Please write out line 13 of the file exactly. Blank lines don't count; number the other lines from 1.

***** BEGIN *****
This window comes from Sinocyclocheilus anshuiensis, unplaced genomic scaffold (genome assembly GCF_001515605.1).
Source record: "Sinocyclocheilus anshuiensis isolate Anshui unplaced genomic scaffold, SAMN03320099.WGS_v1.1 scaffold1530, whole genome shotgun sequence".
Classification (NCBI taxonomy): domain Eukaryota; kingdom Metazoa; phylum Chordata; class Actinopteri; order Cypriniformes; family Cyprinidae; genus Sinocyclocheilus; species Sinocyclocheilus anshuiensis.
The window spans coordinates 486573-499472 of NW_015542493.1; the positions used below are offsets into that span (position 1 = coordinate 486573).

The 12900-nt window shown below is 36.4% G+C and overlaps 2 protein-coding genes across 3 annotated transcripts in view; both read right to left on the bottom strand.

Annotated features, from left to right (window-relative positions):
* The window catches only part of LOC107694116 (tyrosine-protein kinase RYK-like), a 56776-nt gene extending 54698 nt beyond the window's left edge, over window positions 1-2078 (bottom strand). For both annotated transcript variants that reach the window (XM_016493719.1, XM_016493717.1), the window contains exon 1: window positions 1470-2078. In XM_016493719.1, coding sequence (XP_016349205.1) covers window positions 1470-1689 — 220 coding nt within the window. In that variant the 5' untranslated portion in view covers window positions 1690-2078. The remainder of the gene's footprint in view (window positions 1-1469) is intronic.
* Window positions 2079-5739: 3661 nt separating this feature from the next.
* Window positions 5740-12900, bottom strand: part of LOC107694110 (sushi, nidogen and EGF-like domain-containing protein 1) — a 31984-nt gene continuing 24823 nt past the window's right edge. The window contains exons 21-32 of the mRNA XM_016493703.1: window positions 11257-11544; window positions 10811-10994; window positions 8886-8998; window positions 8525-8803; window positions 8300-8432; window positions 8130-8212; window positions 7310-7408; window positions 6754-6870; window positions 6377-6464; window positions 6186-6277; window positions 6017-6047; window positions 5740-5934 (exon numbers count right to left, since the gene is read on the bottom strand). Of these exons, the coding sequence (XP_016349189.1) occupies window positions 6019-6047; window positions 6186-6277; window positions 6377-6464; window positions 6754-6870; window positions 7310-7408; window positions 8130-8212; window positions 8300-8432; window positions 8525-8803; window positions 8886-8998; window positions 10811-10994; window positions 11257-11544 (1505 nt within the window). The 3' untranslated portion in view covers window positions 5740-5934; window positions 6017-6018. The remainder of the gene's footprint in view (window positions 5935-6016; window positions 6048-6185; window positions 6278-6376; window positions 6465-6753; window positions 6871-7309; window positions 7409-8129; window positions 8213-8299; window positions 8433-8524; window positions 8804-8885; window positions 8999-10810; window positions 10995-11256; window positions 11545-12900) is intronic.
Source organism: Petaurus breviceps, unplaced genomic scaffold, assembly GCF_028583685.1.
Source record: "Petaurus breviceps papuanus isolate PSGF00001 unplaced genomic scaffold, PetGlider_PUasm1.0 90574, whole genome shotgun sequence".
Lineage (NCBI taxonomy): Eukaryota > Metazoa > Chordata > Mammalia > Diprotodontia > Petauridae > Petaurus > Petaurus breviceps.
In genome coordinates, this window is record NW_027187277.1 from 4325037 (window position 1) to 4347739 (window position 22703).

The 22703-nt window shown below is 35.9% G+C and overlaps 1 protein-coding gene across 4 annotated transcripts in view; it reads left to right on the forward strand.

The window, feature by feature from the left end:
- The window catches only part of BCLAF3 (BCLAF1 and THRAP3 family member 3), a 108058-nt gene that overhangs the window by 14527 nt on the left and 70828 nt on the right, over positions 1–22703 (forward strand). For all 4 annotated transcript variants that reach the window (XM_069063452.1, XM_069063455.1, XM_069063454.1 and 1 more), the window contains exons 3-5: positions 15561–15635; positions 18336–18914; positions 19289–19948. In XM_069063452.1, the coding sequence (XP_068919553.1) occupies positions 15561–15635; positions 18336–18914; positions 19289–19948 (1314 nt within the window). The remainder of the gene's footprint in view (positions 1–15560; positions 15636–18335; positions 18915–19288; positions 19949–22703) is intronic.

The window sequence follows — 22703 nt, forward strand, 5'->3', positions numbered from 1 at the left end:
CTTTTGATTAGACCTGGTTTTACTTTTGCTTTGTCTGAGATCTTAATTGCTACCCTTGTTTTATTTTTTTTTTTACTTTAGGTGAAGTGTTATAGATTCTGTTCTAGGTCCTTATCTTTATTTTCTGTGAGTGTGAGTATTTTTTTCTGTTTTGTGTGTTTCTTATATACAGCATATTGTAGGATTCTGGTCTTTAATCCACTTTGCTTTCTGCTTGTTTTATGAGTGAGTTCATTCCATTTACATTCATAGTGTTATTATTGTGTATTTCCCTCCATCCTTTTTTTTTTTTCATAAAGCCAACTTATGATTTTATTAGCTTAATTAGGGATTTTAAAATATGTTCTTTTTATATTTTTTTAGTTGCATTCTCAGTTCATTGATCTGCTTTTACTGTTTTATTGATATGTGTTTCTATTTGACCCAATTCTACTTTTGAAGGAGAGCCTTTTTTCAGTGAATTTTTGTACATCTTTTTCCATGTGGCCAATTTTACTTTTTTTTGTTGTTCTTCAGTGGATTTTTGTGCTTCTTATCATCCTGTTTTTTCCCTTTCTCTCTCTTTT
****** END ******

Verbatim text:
In genome coordinates, this window is record NW_027187277.1 from 4325037 (window position 1) to 4347739 (window position 22703).